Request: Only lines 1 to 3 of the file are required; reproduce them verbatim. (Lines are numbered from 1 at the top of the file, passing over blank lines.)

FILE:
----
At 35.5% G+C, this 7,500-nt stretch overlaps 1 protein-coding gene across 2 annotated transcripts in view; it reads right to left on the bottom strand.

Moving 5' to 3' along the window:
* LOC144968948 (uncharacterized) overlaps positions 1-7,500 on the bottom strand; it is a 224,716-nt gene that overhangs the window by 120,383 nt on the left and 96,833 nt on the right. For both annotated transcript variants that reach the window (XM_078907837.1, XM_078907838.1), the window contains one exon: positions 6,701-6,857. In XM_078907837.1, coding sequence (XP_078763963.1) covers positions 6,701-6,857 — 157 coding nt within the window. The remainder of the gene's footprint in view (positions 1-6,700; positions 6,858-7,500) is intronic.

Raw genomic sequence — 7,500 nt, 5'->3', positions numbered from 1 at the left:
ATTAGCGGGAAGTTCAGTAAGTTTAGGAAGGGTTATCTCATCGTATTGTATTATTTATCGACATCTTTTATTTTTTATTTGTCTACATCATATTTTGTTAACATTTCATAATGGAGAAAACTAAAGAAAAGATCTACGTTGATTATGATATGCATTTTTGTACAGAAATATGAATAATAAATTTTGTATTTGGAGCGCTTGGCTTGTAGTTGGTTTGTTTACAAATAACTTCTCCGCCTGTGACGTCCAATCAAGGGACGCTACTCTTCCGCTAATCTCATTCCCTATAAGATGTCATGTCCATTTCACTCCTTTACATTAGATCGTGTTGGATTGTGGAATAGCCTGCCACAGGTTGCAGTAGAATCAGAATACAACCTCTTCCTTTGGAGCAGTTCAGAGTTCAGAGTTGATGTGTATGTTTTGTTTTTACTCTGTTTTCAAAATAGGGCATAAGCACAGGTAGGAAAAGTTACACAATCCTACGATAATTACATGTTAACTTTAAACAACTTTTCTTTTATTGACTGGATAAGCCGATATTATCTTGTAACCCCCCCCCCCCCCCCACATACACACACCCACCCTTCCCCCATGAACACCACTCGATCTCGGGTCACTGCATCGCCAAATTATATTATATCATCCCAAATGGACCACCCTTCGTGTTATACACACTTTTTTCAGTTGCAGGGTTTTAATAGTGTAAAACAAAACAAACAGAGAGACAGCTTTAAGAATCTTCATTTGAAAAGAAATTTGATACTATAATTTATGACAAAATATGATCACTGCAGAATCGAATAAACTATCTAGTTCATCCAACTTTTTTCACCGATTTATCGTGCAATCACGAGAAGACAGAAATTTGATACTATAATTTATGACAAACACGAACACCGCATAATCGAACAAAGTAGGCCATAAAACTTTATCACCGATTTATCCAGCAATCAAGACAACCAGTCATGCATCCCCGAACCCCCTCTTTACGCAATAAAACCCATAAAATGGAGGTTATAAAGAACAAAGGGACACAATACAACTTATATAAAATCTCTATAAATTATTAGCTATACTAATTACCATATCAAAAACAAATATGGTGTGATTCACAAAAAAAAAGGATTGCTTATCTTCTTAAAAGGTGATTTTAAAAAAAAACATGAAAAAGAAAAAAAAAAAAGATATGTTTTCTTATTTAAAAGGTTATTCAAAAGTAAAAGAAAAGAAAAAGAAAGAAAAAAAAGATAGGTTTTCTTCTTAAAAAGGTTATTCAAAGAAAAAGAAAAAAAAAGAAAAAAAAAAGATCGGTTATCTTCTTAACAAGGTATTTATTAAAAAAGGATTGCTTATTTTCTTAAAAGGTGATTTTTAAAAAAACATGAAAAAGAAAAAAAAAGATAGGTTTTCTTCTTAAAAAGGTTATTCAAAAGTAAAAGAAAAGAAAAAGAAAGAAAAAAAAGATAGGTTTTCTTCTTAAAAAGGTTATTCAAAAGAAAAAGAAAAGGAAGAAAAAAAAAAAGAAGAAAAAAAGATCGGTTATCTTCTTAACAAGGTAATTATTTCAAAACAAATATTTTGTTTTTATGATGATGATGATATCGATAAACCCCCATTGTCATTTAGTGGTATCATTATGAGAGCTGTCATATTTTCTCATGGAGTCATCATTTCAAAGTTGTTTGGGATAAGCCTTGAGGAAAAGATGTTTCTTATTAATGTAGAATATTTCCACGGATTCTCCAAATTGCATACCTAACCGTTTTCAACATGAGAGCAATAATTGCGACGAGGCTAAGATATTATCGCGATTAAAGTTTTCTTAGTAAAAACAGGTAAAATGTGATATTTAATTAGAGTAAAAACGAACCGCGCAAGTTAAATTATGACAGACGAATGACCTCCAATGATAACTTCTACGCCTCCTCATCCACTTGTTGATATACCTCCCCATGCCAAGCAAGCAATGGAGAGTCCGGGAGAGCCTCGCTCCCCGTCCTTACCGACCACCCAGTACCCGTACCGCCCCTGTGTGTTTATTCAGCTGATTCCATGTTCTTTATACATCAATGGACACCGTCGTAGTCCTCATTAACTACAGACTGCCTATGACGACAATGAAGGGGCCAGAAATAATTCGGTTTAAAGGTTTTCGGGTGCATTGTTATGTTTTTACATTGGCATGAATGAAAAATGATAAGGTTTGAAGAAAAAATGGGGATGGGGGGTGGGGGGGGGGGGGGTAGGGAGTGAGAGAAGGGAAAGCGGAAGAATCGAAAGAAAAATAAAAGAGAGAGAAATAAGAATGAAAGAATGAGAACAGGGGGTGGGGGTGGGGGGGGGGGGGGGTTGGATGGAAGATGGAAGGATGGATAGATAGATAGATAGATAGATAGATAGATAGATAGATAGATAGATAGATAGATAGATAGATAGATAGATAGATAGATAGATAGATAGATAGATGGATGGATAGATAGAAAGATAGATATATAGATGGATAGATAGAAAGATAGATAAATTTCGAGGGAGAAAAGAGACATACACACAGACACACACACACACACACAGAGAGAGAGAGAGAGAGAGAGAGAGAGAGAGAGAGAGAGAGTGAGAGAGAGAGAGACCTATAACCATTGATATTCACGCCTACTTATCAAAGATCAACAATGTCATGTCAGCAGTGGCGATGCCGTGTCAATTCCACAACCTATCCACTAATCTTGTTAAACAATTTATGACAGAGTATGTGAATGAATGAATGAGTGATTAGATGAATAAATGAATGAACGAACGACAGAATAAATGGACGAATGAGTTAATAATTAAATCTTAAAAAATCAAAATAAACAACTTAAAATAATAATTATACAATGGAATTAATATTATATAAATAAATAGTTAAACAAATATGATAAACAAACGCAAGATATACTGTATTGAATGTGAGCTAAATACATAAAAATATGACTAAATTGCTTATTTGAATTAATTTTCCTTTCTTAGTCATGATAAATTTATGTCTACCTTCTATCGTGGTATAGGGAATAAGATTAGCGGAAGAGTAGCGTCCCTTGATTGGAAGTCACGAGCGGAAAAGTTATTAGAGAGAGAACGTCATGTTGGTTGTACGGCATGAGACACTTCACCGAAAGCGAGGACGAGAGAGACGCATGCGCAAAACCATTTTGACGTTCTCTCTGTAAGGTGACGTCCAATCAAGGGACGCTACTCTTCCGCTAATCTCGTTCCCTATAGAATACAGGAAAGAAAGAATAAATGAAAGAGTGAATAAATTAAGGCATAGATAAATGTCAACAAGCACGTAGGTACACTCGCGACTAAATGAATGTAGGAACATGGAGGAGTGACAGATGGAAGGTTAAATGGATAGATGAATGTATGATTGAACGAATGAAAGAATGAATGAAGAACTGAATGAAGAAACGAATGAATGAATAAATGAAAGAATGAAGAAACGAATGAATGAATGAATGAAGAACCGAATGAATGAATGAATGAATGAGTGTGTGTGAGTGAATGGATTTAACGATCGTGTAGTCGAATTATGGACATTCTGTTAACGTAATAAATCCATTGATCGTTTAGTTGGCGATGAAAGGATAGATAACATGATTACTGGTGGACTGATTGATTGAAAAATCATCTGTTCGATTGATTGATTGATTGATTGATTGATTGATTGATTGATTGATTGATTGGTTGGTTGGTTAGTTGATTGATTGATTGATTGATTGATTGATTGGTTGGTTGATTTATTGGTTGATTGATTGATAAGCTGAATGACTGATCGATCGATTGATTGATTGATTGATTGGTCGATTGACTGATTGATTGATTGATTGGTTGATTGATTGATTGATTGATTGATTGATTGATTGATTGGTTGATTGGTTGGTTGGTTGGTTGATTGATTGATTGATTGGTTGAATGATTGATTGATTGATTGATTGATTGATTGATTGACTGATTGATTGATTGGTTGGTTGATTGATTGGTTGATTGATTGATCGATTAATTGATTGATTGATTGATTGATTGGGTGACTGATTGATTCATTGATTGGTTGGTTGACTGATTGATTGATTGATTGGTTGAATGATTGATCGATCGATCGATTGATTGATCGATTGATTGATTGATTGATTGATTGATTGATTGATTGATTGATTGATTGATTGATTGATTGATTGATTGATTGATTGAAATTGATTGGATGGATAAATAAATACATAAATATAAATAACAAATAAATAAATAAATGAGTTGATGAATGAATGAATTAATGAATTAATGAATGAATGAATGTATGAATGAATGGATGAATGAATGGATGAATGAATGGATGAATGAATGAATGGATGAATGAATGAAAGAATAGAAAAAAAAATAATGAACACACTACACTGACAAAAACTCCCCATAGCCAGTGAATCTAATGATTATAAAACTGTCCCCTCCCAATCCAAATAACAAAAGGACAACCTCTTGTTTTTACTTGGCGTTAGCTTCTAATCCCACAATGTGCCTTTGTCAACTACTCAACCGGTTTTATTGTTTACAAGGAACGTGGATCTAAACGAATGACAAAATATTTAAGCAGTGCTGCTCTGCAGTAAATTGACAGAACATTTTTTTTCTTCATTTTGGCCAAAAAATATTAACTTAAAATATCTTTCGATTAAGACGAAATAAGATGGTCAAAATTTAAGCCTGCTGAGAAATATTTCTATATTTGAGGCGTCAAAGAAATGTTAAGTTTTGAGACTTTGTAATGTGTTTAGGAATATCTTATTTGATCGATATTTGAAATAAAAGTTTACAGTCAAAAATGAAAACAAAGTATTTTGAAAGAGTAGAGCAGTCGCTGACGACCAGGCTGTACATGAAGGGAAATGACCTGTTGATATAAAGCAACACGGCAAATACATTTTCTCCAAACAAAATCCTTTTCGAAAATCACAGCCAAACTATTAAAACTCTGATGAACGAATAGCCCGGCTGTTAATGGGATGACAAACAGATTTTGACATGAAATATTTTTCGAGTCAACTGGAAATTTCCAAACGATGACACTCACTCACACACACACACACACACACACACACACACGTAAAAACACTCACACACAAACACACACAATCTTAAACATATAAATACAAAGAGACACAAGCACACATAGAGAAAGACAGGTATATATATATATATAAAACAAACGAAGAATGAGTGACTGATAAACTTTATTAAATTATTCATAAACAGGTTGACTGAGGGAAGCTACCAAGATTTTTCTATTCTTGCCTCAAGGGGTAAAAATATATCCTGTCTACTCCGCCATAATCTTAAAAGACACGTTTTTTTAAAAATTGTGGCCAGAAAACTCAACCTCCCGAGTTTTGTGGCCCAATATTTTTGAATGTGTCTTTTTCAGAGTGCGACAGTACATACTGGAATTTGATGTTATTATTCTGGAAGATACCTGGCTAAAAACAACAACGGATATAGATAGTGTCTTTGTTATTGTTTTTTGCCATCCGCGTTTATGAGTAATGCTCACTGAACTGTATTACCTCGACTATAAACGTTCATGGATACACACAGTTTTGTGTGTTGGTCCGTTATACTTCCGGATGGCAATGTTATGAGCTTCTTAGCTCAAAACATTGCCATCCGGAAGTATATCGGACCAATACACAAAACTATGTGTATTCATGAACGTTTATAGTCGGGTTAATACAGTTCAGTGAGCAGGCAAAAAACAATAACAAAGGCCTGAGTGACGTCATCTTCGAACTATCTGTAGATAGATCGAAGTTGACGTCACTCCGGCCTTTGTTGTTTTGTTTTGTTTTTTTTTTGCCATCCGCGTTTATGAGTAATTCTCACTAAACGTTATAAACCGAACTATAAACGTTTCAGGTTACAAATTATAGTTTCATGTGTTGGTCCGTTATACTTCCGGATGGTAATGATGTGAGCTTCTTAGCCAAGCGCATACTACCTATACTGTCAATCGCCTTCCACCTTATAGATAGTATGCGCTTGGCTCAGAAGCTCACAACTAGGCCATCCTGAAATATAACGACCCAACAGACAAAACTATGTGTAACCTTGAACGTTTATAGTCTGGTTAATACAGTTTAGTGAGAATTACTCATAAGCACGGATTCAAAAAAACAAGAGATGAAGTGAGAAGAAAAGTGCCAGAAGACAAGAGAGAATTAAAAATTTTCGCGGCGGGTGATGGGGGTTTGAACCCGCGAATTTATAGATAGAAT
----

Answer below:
At 35.5% G+C, this 7,500-nt stretch overlaps 1 protein-coding gene across 2 annotated transcripts in view; it reads right to left on the bottom strand.

Moving 5' to 3' along the window:
* LOC144968948 (uncharacterized) overlaps positions 1-7,500 on the bottom strand; it is a 224,716-nt gene that overhangs the window by 120,383 nt on the left and 96,833 nt on the right. For both annotated transcript variants that reach the window (XM_078907837.1, XM_078907838.1), the window contains one exon: positions 6,701-6,857. In XM_078907837.1, coding sequence (XP_078763963.1) covers positions 6,701-6,857 — 157 coding nt within the window. The remainder of the gene's footprint in view (positions 1-6,700; positions 6,858-7,500) is intronic.